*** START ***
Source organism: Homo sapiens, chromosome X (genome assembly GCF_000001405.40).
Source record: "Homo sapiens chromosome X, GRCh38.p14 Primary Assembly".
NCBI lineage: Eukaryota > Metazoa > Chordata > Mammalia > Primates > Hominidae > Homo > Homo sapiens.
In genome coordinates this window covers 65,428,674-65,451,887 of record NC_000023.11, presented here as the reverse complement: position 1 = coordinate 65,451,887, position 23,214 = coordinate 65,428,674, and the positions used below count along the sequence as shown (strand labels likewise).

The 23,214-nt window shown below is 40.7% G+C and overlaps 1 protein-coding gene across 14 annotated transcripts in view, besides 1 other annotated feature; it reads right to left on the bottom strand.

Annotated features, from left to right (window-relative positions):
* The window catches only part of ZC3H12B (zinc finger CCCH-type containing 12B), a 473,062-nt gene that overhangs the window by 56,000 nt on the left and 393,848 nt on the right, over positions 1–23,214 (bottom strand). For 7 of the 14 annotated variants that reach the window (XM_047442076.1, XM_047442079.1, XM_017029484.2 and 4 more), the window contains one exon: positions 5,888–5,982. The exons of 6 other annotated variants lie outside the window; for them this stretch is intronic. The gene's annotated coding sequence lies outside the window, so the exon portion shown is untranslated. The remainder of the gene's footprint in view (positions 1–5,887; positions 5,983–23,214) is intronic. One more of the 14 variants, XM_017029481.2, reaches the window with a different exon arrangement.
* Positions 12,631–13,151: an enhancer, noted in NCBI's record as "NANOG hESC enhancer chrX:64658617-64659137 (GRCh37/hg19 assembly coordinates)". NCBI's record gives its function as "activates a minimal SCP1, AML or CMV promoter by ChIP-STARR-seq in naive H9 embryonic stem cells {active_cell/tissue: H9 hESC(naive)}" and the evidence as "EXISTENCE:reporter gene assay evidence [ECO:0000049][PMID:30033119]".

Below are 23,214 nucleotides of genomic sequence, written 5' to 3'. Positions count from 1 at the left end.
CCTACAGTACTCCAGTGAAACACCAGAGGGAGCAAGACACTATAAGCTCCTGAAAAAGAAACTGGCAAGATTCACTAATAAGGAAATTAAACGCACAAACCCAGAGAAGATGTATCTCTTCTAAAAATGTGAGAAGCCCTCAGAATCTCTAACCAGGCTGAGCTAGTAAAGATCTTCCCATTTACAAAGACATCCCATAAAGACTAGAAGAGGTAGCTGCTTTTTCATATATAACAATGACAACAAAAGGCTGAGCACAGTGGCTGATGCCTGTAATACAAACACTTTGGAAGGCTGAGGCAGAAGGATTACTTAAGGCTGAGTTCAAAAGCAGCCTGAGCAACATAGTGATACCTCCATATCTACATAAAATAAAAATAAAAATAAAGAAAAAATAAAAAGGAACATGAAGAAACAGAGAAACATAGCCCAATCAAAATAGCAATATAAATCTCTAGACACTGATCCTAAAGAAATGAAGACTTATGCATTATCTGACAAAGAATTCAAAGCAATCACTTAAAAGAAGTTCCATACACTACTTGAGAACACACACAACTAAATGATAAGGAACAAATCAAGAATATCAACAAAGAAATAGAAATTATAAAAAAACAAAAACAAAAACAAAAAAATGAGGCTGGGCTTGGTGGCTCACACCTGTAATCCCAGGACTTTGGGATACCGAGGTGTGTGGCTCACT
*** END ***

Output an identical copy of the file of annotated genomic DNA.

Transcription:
Source organism: Homo sapiens, chromosome X (genome assembly GCF_000001405.40).
Source record: "Homo sapiens chromosome X, GRCh38.p14 Primary Assembly".
NCBI lineage: Eukaryota > Metazoa > Chordata > Mammalia > Primates > Hominidae > Homo > Homo sapiens.
In genome coordinates this window covers 65,428,674-65,451,887 of record NC_000023.11, presented here as the reverse complement: position 1 = coordinate 65,451,887, position 23,214 = coordinate 65,428,674, and the positions used below count along the sequence as shown (strand labels likewise).

The 23,214-nt window shown below is 40.7% G+C and overlaps 1 protein-coding gene across 14 annotated transcripts in view, besides 1 other annotated feature; it reads right to left on the bottom strand.

Annotated features, from left to right (window-relative positions):
* The window catches only part of ZC3H12B (zinc finger CCCH-type containing 12B), a 473,062-nt gene that overhangs the window by 56,000 nt on the left and 393,848 nt on the right, over positions 1–23,214 (bottom strand). For 7 of the 14 annotated variants that reach the window (XM_047442076.1, XM_047442079.1, XM_017029484.2 and 4 more), the window contains one exon: positions 5,888–5,982. The exons of 6 other annotated variants lie outside the window; for them this stretch is intronic. The gene's annotated coding sequence lies outside the window, so the exon portion shown is untranslated. The remainder of the gene's footprint in view (positions 1–5,887; positions 5,983–23,214) is intronic. One more of the 14 variants, XM_017029481.2, reaches the window with a different exon arrangement.
* Positions 12,631–13,151: an enhancer, noted in NCBI's record as "NANOG hESC enhancer chrX:64658617-64659137 (GRCh37/hg19 assembly coordinates)". NCBI's record gives its function as "activates a minimal SCP1, AML or CMV promoter by ChIP-STARR-seq in naive H9 embryonic stem cells {active_cell/tissue: H9 hESC(naive)}" and the evidence as "EXISTENCE:reporter gene assay evidence [ECO:0000049][PMID:30033119]".

Below are 23,214 nucleotides of genomic sequence, written 5' to 3'. Positions count from 1 at the left end.
CCTACAGTACTCCAGTGAAACACCAGAGGGAGCAAGACACTATAAGCTCCTGAAAAAGAAACTGGCAAGATTCACTAATAAGGAAATTAAACGCACAAACCCAGAGAAGATGTATCTCTTCTAAAAATGTGAGAAGCCCTCAGAATCTCTAACCAGGCTGAGCTAGTAAAGATCTTCCCATTTACAAAGACATCCCATAAAGACTAGAAGAGGTAGCTGCTTTTTCATATATAACAATGACAACAAAAGGCTGAGCACAGTGGCTGATGCCTGTAATACAAACACTTTGGAAGGCTGAGGCAGAAGGATTACTTAAGGCTGAGTTCAAAAGCAGCCTGAGCAACATAGTGATACCTCCATATCTACATAAAATAAAAATAAAAATAAAGAAAAAATAAAAAGGAACATGAAGAAACAGAGAAACATAGCCCAATCAAAATAGCAATATAAATCTCTAGACACTGATCCTAAAGAAATGAAGACTTATGCATTATCTGACAAAGAATTCAAAGCAATCACTTAAAAGAAGTTCCATACACTACTTGAGAACACACACAACTAAATGATAAGGAACAAATCAAGAATATCAACAAAGAAATAGAAATTATAAAAAAACAAAAACAAAAACAAAAAAATGAGGCTGGGCTTGGTGGCTCACACCTGTAATCCCAGGACTTTGGGATACCGAGGTGTGTGGCTCACT